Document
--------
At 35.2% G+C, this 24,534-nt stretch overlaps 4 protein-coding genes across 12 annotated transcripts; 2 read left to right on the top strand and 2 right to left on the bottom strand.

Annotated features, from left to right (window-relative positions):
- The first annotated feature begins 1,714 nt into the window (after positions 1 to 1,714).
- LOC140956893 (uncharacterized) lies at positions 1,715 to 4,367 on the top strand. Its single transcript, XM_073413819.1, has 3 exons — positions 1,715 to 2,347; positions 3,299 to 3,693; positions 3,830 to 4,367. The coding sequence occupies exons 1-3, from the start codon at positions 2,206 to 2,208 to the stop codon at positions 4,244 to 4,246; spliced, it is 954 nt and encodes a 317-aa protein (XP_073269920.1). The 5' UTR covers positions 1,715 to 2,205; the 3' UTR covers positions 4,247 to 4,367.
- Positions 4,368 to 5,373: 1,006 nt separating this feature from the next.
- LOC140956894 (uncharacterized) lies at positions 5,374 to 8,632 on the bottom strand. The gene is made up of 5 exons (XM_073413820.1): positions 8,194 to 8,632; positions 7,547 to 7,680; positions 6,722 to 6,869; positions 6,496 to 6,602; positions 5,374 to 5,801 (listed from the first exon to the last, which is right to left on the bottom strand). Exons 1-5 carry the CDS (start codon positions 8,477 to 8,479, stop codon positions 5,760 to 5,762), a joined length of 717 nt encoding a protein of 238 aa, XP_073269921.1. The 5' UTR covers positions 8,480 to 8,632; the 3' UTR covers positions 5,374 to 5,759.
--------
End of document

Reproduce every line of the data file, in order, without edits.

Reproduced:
At 35.2% G+C, this 24,534-nt stretch overlaps 4 protein-coding genes across 12 annotated transcripts; 2 read left to right on the top strand and 2 right to left on the bottom strand.

Annotated features, from left to right (window-relative positions):
- The first annotated feature begins 1,714 nt into the window (after positions 1 to 1,714).
- LOC140956893 (uncharacterized) lies at positions 1,715 to 4,367 on the top strand. Its single transcript, XM_073413819.1, has 3 exons — positions 1,715 to 2,347; positions 3,299 to 3,693; positions 3,830 to 4,367. The coding sequence occupies exons 1-3, from the start codon at positions 2,206 to 2,208 to the stop codon at positions 4,244 to 4,246; spliced, it is 954 nt and encodes a 317-aa protein (XP_073269920.1). The 5' UTR covers positions 1,715 to 2,205; the 3' UTR covers positions 4,247 to 4,367.
- Positions 4,368 to 5,373: 1,006 nt separating this feature from the next.
- LOC140956894 (uncharacterized) lies at positions 5,374 to 8,632 on the bottom strand. The gene is made up of 5 exons (XM_073413820.1): positions 8,194 to 8,632; positions 7,547 to 7,680; positions 6,722 to 6,869; positions 6,496 to 6,602; positions 5,374 to 5,801 (listed from the first exon to the last, which is right to left on the bottom strand). Exons 1-5 carry the CDS (start codon positions 8,477 to 8,479, stop codon positions 5,760 to 5,762), a joined length of 717 nt encoding a protein of 238 aa, XP_073269921.1. The 5' UTR covers positions 8,480 to 8,632; the 3' UTR covers positions 5,374 to 5,759.